Crucial ocean research disrupted by pandemic has both immediate and long-term impact


There is a saying, among some scientists: “If you like your seven-day forecast, thank an oceanographer.”

That’s because, in a typical year, thousands of scientists head out onto and into the ocean to learn its secrets by studying things like the water’s chemistry, marine life, and the structure of the ocean floor. Their findings help develop a better understanding of phenomena ranging from storm systems and marine heat waves, to long-term climate change.

Their findings don’t just apply to field of ocean sciences, they affect everything from weather forecasts, to shipping schedules, to insurance rates for things like storm damage.

But, this year, because of COVID-19, trips by research vessels have been cancelled, maintenance of instruments located in the ocean has been limited, and field work postponed. All of this has scientists concerned about the resulting data gap.

“I feel like our glasses are very dirty, and they’re getting dirtier as we speak,” said Brad deYoung, professor of Oceanography at Memorial University.

He was supposed to be heading out into the North Atlantic to study ocean circulation and atmospheric gases when the pandemic lockdown happened.

“The ocean is a difficult place to measure. [It] requires more effort and expense to get to,” he explained. “It’s critical, because we can’t understand it by just staring out at the ocean from the shoreline. We actually have to be at sea making these measurements.”

An underwater glider is seen at sea with a research vessel in the background. COVID-19’s disruptions have included the cancellation of trips by research vessels, which has hampered the deployment and maintenance of instruments located in the ocean. (Brad deYoung)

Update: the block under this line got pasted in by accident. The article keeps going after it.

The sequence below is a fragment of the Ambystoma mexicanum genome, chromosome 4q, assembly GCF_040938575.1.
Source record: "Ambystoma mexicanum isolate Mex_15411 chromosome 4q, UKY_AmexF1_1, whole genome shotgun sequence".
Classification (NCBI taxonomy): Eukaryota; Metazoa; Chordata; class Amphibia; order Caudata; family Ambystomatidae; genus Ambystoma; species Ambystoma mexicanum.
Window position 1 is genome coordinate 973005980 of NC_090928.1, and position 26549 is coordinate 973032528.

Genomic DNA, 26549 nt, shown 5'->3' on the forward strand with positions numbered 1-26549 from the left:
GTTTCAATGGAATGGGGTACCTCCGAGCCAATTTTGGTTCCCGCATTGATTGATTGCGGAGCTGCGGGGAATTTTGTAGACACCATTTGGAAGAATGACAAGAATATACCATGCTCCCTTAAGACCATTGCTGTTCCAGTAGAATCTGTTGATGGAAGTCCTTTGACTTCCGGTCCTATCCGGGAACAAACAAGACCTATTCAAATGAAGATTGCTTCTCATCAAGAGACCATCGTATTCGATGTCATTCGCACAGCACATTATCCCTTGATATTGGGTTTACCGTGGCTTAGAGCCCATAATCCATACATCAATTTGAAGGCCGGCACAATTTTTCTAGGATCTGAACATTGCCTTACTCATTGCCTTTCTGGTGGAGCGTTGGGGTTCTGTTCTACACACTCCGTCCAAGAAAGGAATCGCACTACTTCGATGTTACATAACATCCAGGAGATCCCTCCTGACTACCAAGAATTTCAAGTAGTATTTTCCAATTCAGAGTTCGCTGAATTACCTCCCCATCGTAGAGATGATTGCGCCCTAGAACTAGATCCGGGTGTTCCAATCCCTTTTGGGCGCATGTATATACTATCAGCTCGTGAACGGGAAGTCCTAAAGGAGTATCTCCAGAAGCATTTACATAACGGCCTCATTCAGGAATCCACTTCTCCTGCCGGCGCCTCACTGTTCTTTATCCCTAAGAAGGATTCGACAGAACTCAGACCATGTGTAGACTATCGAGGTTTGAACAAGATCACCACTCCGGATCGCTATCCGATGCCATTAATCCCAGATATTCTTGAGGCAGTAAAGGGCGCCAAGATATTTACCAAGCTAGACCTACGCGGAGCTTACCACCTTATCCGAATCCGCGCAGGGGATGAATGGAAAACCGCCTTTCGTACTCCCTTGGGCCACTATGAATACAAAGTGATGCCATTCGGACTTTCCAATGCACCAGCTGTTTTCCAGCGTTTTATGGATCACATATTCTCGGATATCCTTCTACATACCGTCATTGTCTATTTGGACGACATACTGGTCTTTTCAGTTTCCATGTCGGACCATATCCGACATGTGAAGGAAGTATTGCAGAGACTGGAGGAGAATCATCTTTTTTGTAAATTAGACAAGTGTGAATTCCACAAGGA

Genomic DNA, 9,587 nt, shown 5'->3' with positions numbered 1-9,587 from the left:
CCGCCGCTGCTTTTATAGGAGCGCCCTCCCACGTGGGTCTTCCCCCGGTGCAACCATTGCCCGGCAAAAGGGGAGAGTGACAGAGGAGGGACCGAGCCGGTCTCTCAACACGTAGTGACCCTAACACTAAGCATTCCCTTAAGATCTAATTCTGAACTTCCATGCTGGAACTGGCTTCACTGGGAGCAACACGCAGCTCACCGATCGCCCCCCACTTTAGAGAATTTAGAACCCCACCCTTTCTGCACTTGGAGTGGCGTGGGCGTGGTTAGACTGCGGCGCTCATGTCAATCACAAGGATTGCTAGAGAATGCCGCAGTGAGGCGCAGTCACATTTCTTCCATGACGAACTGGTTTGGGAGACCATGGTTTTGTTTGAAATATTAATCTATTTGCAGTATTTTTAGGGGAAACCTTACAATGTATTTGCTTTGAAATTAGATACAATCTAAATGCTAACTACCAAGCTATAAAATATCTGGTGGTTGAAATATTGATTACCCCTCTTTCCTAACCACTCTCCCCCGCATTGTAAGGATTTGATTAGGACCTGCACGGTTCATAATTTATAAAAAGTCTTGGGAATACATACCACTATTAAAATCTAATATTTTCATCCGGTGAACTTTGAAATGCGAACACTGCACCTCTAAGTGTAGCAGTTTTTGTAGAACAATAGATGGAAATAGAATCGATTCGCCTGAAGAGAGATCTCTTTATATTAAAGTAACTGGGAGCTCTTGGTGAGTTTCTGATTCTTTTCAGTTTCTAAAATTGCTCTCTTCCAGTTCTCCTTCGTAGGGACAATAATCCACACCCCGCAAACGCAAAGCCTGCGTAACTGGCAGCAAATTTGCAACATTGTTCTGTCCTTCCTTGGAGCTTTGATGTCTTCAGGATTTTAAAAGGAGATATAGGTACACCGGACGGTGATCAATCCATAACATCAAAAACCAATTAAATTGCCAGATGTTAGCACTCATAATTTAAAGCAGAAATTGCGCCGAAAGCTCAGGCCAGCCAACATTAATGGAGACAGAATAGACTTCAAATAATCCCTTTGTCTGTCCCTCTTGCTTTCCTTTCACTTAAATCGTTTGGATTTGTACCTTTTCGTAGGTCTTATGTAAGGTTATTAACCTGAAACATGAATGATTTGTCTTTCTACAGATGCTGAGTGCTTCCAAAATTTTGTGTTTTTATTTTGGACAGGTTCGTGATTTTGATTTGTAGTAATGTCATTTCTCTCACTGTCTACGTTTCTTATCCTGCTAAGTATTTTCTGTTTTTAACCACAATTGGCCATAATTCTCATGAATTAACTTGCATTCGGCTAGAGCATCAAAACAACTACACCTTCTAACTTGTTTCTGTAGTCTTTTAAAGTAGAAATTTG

That lack of data means things like the seven- to 10-day weather forecasts could be less reliable, because of the massive influence the oceans have on the atmosphere. Real-time information is needed to predict weather changes accurately.

“So when we miss these opportunities to see what’s happening, then we’re losing understanding and then losing the ability to respond,” deYoung said.

He was also supposed to fly a drone into hurricanes offshore from Puerto Rico this year to take wind speed measurements and document characteristics of the ocean during tropical storms.

“This year we’ve seen 30 named storms, the most ever on record. And we had a Category Five storm at the end of November, which is just shockingly unusual.”

Besides scheduled research being postponed, there are also dramatic and rare environmental events that are not being documented as fully as they normally would, such as when the Milne ice shelf collapsed in Nunavut in August. It was Canada’s last intact ice shelf. Scientists also aren’t able to as closely monitor glaciers calving or the changing water temperatures that are signals of climate change.

“I can redo an experiment, but you can’t redo the ice shelf collapse experiment,” deYoung said. “We’re losing understanding … or just a recognition of the impact that climate change will have on the environment around us.”

The massive Milne Ice Shelf, the last remaining intact ice shelf in the Canadian Arctic, broke apart over a two day period in July 2020. (Joseph Mascaro/Planet Labs Inc.)

Climate change research depends on long time scales, which means data collected over years. Due to the pandemic’s disruptions, 2020 could become a gap in that research.

“The lack of observations this year, I think, will be felt more in areas that are perhaps undergoing less rapid climatic change,” said Emma Heslop, a member of the Global Oceanographic Observing System (GOOS).

There are still satellite images which are useful, for example, but they only offer surface data and don’t give as good a picture of subtle changes that have an impact on our seasonal weather, climate extremes, ocean resources and health.